In 1940, candy cost a penny, movies cost a nickel and Yale’s tuition cost $50. Today, students are lucky to buy a Twizzler or a movie ticket without having to apply for debt relief, let alone four years at an Ivy League school, said retired business teacher and free-lance writer Marjorie Wolfe, whose chronology of higher education expenses charts a rise of what she called “exorbitant fees in the megabucks.”
Yale College tuition for the 2005-2006 academic year was set at $31,450, part of a total $41,000 term bill, University spokesman Tom Conroy announced two weeks ago. Yale tuition had grown to $2,550 by 1970 and $6,210 in 1980, according to Wolfe’s figures. This growth was followed by a period of unparalleled increases in Yale’s tuition resulting from costly renovations projects, Deputy Provost Charles Long said. While Yale College tuition nearly doubled in real dollars from 1981 to 1998, the proportion of undergraduates getting financial aid rose only slightly, from 37 percent to 41 percent, according to data from Yale’s Office of Institutional Research.
But top Yale officials said reforms in other areas will help manage the tuition increases.
“We’ve made some major adjustments to financial aid in 1998 and in this year,” Yale President Richard Levin said. “All of those moves have helped to offset the impact of inflated tuitions.”
Long said tuition increases have been minimized under Levin’s administration.
“Yale was very aggressive in keeping tuition down starting about a decade ago,” Long said. “There were years in which it was over 10 percent [inflation], but Rick Levin made a conscious effort to lower it, and I think we made a difference.”
The increases in tuition did slow from double digits to about 3 percent or 4 percent for a time within Levin’s first few years as president, and the 2.9 percent Yale College term bill increase for the 1999-2000 academic year was the smallest such increase since 1968. But at the same time, the University’s tuition increase remained 1.5 times that of national inflation.
Law School professor Henry Hansmann said the constant tuition increases might be designed to allow Yale and other Ivies to provide additional financial aid to their more needy students. While antitrust legislation enacted in the 1980s prevents the universities from price fixing, their term bills remain close to one another, possibly in order to maintain this system, he said.
“You and your roommate might be paying a very different price for what’s the same service, if Yale is charging a price above their cost so as to charge your roommate below cost,” Hansmann said. “They couldn’t do this if Cornell could come in and offer a lower price and attract students away from Yale, so either there’s something special about Yale monopoly power, or Yale and Cornell make an agreement that they aren’t going to compete on price. This is something that colleges have historically done a lot of and still do.”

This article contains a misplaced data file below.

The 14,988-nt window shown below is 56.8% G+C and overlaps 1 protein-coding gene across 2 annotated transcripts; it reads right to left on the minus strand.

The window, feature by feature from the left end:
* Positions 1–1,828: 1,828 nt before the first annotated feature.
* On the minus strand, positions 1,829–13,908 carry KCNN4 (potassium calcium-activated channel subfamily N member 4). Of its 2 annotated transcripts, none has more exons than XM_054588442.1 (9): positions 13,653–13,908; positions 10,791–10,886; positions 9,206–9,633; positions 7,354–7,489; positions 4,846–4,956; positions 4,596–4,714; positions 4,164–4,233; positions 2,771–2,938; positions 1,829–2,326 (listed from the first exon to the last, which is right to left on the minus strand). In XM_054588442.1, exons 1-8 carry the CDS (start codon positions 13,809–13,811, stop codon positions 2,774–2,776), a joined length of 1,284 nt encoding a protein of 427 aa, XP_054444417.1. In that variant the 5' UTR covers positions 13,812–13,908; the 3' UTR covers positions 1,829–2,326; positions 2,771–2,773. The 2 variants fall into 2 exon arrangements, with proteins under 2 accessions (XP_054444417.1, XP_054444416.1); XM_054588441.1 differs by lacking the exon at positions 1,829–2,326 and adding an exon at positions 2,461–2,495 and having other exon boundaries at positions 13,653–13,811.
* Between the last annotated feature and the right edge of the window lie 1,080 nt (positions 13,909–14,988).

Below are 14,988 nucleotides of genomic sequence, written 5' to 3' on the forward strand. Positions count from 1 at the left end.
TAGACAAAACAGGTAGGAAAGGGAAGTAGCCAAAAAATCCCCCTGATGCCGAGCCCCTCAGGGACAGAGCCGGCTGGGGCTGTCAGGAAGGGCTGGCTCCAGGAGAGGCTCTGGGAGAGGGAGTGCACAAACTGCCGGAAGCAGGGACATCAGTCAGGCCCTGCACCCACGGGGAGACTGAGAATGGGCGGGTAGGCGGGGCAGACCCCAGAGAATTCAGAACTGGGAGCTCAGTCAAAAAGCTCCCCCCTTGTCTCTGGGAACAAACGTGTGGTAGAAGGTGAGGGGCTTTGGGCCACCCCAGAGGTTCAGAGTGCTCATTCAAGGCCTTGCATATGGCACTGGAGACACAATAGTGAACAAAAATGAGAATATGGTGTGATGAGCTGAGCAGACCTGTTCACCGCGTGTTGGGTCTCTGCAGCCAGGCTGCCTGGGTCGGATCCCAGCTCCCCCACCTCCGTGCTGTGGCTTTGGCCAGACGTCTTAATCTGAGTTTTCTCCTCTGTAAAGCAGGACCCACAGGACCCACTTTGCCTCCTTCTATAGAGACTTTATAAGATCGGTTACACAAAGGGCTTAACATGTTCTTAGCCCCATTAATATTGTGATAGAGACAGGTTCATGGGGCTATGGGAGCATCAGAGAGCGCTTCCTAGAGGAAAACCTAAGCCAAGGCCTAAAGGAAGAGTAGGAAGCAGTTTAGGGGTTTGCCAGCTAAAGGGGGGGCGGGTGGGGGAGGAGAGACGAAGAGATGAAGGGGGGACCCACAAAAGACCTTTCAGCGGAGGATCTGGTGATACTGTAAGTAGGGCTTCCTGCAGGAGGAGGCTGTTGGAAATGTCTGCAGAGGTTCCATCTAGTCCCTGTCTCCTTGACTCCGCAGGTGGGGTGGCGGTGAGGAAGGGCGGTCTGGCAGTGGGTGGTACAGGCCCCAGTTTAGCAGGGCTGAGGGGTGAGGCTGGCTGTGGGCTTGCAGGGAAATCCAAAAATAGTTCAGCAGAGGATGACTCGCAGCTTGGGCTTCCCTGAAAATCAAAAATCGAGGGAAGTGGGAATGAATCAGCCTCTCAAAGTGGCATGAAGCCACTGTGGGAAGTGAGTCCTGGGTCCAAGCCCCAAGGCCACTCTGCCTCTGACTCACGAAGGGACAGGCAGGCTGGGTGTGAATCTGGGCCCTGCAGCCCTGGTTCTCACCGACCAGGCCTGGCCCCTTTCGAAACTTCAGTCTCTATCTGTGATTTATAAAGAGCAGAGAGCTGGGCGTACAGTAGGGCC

Long said although Yale officials do not confer with administrators at other Ivy League schools, competing schools have the same “market basket of goods” and grow at roughly the same rates.
The 2005 appropriations bill signed into by President Bush last December cut National Science Foundation spending by about 2 percent, and only increased funding for the National Institutes of Health by 2.7 percent, the agency’s smallest budget increase in over a decade. Long said these cuts will seriously hurt Yale’s funding and played a role in this year’s 5.5 percent term bill increase, since approximately one quarter of the University’s research budget is provided by grants from these and similar federal organizations.
At Harvard, some alumni have petitioned administrators to freeze tuition by drawing additional funds from the university’s endowment, but Long said such a system would be unstable.
“You can’t sustain that over time,” he said. “It’s dependent on the endowment being protected against inflation. The only way is to increase real income, and I don’t know how that’s possible with the federal government backing away. We’re just trying to hack away at expenses.”
Wolfe said she worries that the tuition increases have left Yale and other Ivies out of the reach of many students who might be on the cusp of admission.
“I can’t imagine at this point a family saving for the tuition,” Wolfe said. “We have three grandchildren, and the oldest is 12, but my guess is that unless they are really exceptionally bright, they will go to a state school, probably SUNY.”
Still, the benefits of attending Yale or a comparable institution are undeniable, author and columnist Daniel Gross, who writes Slate’s “Moneybox” column and contributes to the New York Times’ Economic View column, said.
“Wealth has been spread out, and there are other places that may be able to offer comparable tangible benefits in a comparable education,” said Gross, a graduate of Cornell and Harvard universities. “The intangible benefits of the pedigree, however, can give kids a big leg up in the business world.”
A degree from an Ivy League or other top-tier university provides graduates with a wage premium of 5 percent to 20 percent, according to a U.S. Census Bureau report.